It was Cecil Taylor (and there were probably many more who came before him) who said that if you cannot dance to music then it is not worth listening to. This is exactly what makes Jazz and all Latin music so irresistible. It is the fact that when it is being played it is impossible to sit down and listen to and while it happens with most music, the best Latin music will also be quite unforgettable. This is certainly true of Nils Fischer and Timbazo and their recording Rumberos a Montón. What is remarkable about Nils Fischer as a percussionist is that his clave is perfect. Not many European percussionists are proficient in the complexities of Latin American rhythms. The volcanic polyrhythms of Africa are not easy to master. Add to that the influences of Moorish and Spanish inflections melded in with those of the Caribbean and you have a matrix that might actually be near impossible to master. But Nils Fischer has done just that.
This album proves the point. But it is also a masterful production; a coming together of many master musicians from Cuba and several from Europe in a joyous encounter. There’s visceral rhythmic excitement in the opening (and title) piece on the album. Its writer, Guillermo Fernandez, seems to have written this for Timbazo. He must have suspected the energy that the band possessed and the similarly enigmatic relationship with tonality as well. The same could be said of almost all of the music on this album. Even on the slower and more thoughtful pieces on the album, where the music may be considered more profound and linear (“What’s Going On” for instance). What could be a (comparatively) dry piece is lifted off the page by passionate vocals and orchestral arrangements for the brass and woodwinds, who bring the accuracy and tonal refinement to the music enhanced by the lively recording. The soli are so “in-the-pocket” that you cannot help marvelling at the free-flowing and lyrical sonorities.
Much of the music—and this is true of the language of Afro-Caribbean music on the whole—is more tonally-based even when it comes to rhythm. This is because the music of the traditional instruments is held together rhythmically, by tuned percussion: timbales in this case. You can hear this on all of the tracks. It’s immediately appealing, and just when you’ve had enough of one musical groove, gesture or texture, another refreshing one comes along. Much of the allure comes from the rhythms that have been liberated of all musical constraints. At the end of it all you are left with a feeling of pure ecstasy. While this album is the epitomé of a collective effort it bears mention that performances by the power of Lucrecia and the irreverent percussion of Changuito are outstanding. None of this would have been possible without the extra-musical ingenuity of Nils Fischer as well, because he has a true Cuban soul.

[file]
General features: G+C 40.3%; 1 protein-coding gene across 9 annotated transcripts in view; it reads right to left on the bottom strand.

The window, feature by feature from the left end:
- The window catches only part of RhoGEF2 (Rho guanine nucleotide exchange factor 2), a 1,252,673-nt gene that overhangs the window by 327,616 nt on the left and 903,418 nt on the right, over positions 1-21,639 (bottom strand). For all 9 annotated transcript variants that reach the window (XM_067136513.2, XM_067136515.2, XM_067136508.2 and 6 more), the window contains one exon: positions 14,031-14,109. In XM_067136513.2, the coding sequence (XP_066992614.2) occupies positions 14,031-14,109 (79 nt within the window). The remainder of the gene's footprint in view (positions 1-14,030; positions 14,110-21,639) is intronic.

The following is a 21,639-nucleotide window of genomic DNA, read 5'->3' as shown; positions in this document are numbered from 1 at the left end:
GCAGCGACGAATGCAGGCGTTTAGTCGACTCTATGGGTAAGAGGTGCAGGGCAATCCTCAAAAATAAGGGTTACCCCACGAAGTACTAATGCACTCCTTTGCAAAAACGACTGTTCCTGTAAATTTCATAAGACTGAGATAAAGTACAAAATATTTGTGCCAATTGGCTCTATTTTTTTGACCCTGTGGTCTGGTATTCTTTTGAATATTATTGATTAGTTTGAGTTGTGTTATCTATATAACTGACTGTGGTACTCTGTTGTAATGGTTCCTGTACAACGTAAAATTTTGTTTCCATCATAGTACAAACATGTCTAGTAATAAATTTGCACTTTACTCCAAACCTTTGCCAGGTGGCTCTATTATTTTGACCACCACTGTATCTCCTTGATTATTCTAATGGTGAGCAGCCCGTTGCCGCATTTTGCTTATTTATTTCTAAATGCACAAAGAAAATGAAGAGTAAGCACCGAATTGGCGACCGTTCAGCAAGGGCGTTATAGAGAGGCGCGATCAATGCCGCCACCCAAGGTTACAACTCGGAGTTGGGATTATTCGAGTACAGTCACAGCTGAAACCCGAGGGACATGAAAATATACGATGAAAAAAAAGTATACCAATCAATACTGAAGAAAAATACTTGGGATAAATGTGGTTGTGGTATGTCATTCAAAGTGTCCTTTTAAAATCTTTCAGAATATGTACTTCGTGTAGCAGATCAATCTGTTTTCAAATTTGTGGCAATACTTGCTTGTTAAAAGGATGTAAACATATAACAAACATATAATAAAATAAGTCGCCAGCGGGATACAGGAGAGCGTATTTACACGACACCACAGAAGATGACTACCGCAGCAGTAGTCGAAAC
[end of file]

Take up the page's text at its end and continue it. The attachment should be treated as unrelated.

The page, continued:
Track List: Rumberos a Montón; Timbazo Llegó; Maferefún Yemayá; Flores Parate Altar; Emboba; Palo Pa’ Changuito; Sabor a Bombón; What’s Going On; Voy a Barrer Contigo; La Media Vuelta; Algo Así; What’s Going On; Timbazo Llegó; Maferefún Yemayá; Voy a Barrer Contigo.
Personnel: Nils Fischer: congas, bongó, campana; guïro; clave; catá, batá and percussion; Calixto Oviedo: drums and timbales; José Luis Quintana “Changuito”: timbales (1, 5, 6); Armando Vidal Sanchez: timbales (7); José Pepe Espinosa: bongó; cajón; quijada and campana; Gerardo Rosales: maracas; Tony Moreaux: bongó (7); Marc Bischoff: grand piano; Jan Laurens Hartong: grand piano (11); Carlos del Puerto: baby bass (1, 4, 10) and electric bass (2, 3, 8, 9, 11, 12); Adinda Meertins: baby bass (7); Ernesto Paz: baby bass ( 5, 6); Ed Verhoeff: electric guitar (11); Lucrecia Pérez Sáez: vocals ( 4, 6); Shirma Rouse: vocals (12) and backing vocals (8, 12); Alberto Caicedo: vocals and backing vocals; Nando Vanin: vocals and backing vocals; Fabian Nodarse “Hurácan”: vocals and backing vocals; Joe Rivera: trumpet and flugelhorn; Alex Rodriguez: trumpet and flugelhorn; Alexander Abreu Manresa: trumpet (1,2, 4, 6, 10); Julito Padrón: trumpet (2, 3, 7, 10); Amik Guerra: trumpet (8); David Rothschild: trombone; Frans Cornelissen: trombone and 3rd trombone (2, 7); Amuary Pérez Rodriguez: trombone (5, 10); Bart Platteau: flute (3, 5, 6, 7, 8, 9, 11, 12); Ben van den Dungen: tenor saxophone (4) and soprano saxophone (9); Pablo Rodriguez: violin (5, 6); Mara Tieles: viola (5, 6); Pedro Luis Pardo: tres (10); Carlos Matos: keyboard (2, 3); Albert Kerekés: baritone saxophone (1); Christof Knoche: alto saxophone (11).
About Nils Fischer
Nils Fischer belongs to Europe’s most important percussionists, touring and recording constantly with his own groups Timbazo, CaboCubaJazz and Skins & Keys, with Nueva Manteca as well as with many others such as The Cubop City Bigband [for 17 years] and Drums United [12 years]. He has shared the stage with such luminaries as Giovanni Hidalgo, Pío Leiva, Orestes Vilató, Armando Peraza, Paquito D’Rivera and Chocolate Armenteros. Read more…
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